Potter cove is located just North of the Newport bridge, almost under it, with a Northerly exposure. It's one of those sites that gives you an opportunity to get into the water when the nicer South-exposed sites are blown out. On days like that Potter Cove tends to be pretty smooth and glassy, even in strong Southerly winds.
If you're diving Potter Cove, be prepared for a rather long surface walk, rather than swim, especially at low tide. It does not get deep enough to submerge until about 100 yds. out. Beyond that you'll usually hit about 15-20ft. The bottom is sandy, but the sand is coarse and does not get stirred up as easily as say Ft. Wetherill, so visibility can be pretty good. Despite the bottom being mostly sand, there's a variety of sea life - lots of spider and hermit crabs, starfish, and various other fish that you'll see along the bottom. It's also a good place to dive for bottles, there're plenty of them down there, some so encrusted that they're barely discernible. Entry is pretty easy, right off the stony beach, and there's plenty of parking. Overall, it's not as bad a site as some have made it out to be, and you can make it a rather enjoyable dive.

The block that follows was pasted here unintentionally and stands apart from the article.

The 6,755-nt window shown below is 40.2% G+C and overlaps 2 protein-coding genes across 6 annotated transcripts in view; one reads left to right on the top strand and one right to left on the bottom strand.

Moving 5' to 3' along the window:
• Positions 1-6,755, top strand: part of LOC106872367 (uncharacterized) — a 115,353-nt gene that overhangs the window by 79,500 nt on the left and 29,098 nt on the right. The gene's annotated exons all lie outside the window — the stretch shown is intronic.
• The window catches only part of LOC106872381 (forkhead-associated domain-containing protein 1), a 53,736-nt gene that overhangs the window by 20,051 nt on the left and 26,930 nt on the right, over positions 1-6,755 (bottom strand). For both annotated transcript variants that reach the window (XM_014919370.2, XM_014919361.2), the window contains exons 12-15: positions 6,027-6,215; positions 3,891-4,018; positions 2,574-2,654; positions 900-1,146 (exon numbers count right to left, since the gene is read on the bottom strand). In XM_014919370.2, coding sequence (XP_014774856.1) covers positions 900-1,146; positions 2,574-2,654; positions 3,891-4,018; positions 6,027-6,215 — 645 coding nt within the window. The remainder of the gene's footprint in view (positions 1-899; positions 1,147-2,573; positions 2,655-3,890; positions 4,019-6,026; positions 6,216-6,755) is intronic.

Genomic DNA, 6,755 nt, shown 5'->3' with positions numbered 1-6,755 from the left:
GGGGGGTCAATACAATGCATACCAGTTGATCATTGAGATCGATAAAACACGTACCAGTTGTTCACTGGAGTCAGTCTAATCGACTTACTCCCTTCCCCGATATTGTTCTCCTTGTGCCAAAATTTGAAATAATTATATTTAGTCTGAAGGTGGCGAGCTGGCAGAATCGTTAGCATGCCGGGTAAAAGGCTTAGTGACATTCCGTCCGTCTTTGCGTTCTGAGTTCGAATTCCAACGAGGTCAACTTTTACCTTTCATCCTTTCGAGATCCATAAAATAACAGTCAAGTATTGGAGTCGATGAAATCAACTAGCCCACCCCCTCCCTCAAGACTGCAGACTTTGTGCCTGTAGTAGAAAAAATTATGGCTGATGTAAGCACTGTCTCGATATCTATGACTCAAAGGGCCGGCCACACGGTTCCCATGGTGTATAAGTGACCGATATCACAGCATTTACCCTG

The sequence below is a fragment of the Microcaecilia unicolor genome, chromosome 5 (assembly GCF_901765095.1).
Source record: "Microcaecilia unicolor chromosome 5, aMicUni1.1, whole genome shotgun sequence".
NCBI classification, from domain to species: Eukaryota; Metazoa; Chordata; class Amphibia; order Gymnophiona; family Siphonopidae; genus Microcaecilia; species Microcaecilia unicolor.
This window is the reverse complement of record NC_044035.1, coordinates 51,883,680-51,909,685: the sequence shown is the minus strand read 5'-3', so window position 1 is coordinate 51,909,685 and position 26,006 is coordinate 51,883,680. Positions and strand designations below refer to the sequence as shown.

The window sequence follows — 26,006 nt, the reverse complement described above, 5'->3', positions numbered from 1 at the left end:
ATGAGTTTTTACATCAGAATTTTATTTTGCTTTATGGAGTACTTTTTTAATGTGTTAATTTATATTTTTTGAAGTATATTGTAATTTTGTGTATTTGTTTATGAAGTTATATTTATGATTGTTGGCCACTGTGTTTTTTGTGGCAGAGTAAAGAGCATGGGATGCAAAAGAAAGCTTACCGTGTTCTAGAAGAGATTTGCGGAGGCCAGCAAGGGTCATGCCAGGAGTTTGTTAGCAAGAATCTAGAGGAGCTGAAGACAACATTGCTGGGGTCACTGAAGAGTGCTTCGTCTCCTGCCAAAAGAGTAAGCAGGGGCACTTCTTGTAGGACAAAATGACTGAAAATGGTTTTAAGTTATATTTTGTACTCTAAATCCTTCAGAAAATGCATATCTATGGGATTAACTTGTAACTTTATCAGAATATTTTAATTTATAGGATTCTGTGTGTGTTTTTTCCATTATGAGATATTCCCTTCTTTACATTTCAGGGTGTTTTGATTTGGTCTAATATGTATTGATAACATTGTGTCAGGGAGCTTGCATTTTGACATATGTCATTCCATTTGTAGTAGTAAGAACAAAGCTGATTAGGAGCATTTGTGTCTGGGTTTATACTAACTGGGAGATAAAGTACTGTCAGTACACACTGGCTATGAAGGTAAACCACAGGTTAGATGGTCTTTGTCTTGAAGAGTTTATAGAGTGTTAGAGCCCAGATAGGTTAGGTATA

Ft. Wetherill is probably the most popular dive site in Jamestown. There are two coves to pick from, the left and the right. They both face South and are pretty well protected from most but southerly winds. Best diving is along the walls in the coves - there is plenty of variety in terrain and sea life to keep you coming back for more. The bottom drops off fairly quickly, so you can get some depth out by the points. It is rocky along the walls, but mostly sand in the middle of the coves. Another draw to the site is that it is known to harbor tropical fish that occasionally make their way up into the New England waters.
If you come to dive at Wetherill on a weekend, try to come either really early or later in the day. Due to its sandy bottom and ease of entry this site is often used by OW classes that stir up lots of silt and sand, thus greatly reducing the vis. Also, if the winds are blowing out of the south, expect rougher seas in the coves and visibility that is very likely to be near nil. On a nice day, however, it can be a very reasonable 10-15, if not better.
Entry to the sites is easy. If you park in the main lot between two coves, the right cove has a boat ramp that you can use, and the left a small beach. You can also drive a little past the entry to the main park, and park over by the Coast Guard facility near the remains of the fort. There is a tiny secluded rocky beach at the south-west point, below the remains of the fort, that you can use for entry.
Equipment: If you got an underwater camera - bring it. You never know what you'll see, and as I said above, tropical fish are often seen taking shelter in the coves.